Frontier Access in East Tennessee: A Ceramic Analysis of Ramsey House (40KN120), Bell Site (40KN202), and Exchange Place (40SL22)
Author(s): Abby J. Naunheimer
Three frontier-era East Tennessee homesteads were chosen to conduct ceramic analyses as a beginning point of understanding consumer access. Ramsey House, Bell Site, and Exchange Place were each occupied beginning in the late 18th century and continued into the first quarter of the 19th century.
The results of examining household ceramics, newspaper advertisements, and day book transactions suggest frontier-era East Tennessee residents were unfairly portrayed as disconnected, non-consumers. The ceramic assemblages revealed a high percentage of imported, refined earthenwares, along with porcelain and local coarse wares. The diversity of vessel forms and decorations attest to availability and consumer choice.
Settlers in East Tennessee were able to participate in a commercial society within a globalized world. They were affected by European wars and decisions made in Washington D.C. They were progressive capitalists who promoted a world economic system through their purchases.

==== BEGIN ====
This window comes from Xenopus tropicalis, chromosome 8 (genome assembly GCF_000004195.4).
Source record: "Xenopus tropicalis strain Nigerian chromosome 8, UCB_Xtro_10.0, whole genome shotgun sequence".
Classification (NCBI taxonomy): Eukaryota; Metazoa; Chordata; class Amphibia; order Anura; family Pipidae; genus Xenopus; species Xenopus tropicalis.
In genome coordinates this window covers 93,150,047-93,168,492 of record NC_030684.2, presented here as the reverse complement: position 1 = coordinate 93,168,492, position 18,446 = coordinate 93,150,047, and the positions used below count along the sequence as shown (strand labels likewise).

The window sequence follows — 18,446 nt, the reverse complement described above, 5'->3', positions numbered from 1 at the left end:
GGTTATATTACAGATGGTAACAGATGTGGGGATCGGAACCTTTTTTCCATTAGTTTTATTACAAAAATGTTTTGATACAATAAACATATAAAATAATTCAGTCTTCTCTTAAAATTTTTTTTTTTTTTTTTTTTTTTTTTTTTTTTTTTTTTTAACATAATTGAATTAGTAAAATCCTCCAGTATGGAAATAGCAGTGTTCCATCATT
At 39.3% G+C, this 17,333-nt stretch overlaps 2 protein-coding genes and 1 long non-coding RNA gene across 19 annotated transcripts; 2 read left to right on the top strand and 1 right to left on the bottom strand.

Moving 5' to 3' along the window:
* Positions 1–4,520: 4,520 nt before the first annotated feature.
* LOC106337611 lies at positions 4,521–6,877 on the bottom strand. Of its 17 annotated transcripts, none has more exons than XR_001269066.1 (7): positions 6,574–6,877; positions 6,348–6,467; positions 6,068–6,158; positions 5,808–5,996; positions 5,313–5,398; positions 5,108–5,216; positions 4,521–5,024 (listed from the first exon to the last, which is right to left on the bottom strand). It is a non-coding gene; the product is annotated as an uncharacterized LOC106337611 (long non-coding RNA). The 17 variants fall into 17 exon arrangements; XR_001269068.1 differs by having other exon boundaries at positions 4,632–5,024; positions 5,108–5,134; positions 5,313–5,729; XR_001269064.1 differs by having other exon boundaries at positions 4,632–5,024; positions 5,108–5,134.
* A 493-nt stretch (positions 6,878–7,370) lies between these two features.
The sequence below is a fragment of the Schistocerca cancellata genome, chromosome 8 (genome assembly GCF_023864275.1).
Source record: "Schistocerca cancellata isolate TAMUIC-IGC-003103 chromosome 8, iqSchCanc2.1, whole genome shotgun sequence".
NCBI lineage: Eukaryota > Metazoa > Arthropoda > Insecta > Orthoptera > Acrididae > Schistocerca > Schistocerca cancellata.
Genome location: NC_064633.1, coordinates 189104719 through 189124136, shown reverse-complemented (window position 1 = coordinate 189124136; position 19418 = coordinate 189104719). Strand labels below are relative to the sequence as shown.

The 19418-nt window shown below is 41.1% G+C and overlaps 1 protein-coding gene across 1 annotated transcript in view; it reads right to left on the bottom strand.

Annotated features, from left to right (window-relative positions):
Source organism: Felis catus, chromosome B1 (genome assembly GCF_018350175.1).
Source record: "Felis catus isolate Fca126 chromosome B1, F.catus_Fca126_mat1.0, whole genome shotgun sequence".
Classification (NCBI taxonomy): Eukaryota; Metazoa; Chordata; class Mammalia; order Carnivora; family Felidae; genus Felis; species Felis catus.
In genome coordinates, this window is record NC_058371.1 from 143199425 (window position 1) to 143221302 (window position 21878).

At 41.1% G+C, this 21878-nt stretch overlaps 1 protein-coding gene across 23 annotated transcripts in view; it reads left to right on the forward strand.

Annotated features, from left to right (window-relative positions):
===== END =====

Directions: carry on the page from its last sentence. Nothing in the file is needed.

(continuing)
Cite this Record
Frontier Access in East Tennessee: A Ceramic Analysis of Ramsey House (40KN120), Bell Site (40KN202), and Exchange Place (40SL22). Abby J. Naunheimer. Presented at Society for Historical Archaeology, Leicester, England, U.K. 2013 ( tDAR id: 428240)
This Resource is Part of the Following Collections
min long: -129.199; min lat: 24.495 ; max long: -66.973; max lat: 49.359 ;
Individual & Institutional Roles
Contact(s): Society for Historical Archaeology